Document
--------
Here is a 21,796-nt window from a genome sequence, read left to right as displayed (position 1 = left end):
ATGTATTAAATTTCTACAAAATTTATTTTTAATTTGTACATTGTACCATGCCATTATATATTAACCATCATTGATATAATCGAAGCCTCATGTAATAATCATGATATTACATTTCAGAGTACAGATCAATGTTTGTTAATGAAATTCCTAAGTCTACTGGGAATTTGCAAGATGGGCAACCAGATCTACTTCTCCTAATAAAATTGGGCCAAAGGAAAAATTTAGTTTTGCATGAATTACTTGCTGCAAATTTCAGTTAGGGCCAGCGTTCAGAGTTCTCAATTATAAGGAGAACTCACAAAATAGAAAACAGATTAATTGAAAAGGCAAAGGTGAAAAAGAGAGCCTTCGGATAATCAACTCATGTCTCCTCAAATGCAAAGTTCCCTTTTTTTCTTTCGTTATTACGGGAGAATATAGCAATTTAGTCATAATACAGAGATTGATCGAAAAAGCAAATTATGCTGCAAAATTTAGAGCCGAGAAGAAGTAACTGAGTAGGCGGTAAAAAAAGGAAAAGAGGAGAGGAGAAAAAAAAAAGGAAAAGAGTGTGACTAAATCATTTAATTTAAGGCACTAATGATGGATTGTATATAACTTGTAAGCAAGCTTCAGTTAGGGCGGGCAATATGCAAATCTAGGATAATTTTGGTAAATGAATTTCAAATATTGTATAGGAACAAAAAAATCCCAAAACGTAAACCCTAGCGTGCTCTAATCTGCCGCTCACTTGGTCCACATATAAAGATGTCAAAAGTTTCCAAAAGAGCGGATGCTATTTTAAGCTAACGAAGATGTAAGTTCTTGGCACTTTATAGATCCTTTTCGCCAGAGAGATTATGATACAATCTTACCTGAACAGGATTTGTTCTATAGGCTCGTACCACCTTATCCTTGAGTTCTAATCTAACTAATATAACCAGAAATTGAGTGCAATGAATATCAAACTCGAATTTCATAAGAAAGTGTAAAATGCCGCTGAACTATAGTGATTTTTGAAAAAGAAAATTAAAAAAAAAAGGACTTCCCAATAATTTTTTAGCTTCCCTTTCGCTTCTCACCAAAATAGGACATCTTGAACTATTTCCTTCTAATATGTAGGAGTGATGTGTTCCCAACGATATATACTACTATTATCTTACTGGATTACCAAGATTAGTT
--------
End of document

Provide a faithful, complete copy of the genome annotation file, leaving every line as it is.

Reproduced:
Here is a 21,796-nt window from a genome sequence, read left to right as displayed (position 1 = left end):
ATGTATTAAATTTCTACAAAATTTATTTTTAATTTGTACATTGTACCATGCCATTATATATTAACCATCATTGATATAATCGAAGCCTCATGTAATAATCATGATATTACATTTCAGAGTACAGATCAATGTTTGTTAATGAAATTCCTAAGTCTACTGGGAATTTGCAAGATGGGCAACCAGATCTACTTCTCCTAATAAAATTGGGCCAAAGGAAAAATTTAGTTTTGCATGAATTACTTGCTGCAAATTTCAGTTAGGGCCAGCGTTCAGAGTTCTCAATTATAAGGAGAACTCACAAAATAGAAAACAGATTAATTGAAAAGGCAAAGGTGAAAAAGAGAGCCTTCGGATAATCAACTCATGTCTCCTCAAATGCAAAGTTCCCTTTTTTTCTTTCGTTATTACGGGAGAATATAGCAATTTAGTCATAATACAGAGATTGATCGAAAAAGCAAATTATGCTGCAAAATTTAGAGCCGAGAAGAAGTAACTGAGTAGGCGGTAAAAAAAGGAAAAGAGGAGAGGAGAAAAAAAAAAGGAAAAGAGTGTGACTAAATCATTTAATTTAAGGCACTAATGATGGATTGTATATAACTTGTAAGCAAGCTTCAGTTAGGGCGGGCAATATGCAAATCTAGGATAATTTTGGTAAATGAATTTCAAATATTGTATAGGAACAAAAAAATCCCAAAACGTAAACCCTAGCGTGCTCTAATCTGCCGCTCACTTGGTCCACATATAAAGATGTCAAAAGTTTCCAAAAGAGCGGATGCTATTTTAAGCTAACGAAGATGTAAGTTCTTGGCACTTTATAGATCCTTTTCGCCAGAGAGATTATGATACAATCTTACCTGAACAGGATTTGTTCTATAGGCTCGTACCACCTTATCCTTGAGTTCTAATCTAACTAATATAACCAGAAATTGAGTGCAATGAATATCAAACTCGAATTTCATAAGAAAGTGTAAAATGCCGCTGAACTATAGTGATTTTTGAAAAAGAAAATTAAAAAAAAAAGGACTTCCCAATAATTTTTTAGCTTCCCTTTCGCTTCTCACCAAAATAGGACATCTTGAACTATTTCCTTCTAATATGTAGGAGTGATGTGTTCCCAACGATATATACTACTATTATCTTACTGGATTACCAAGATTAGTT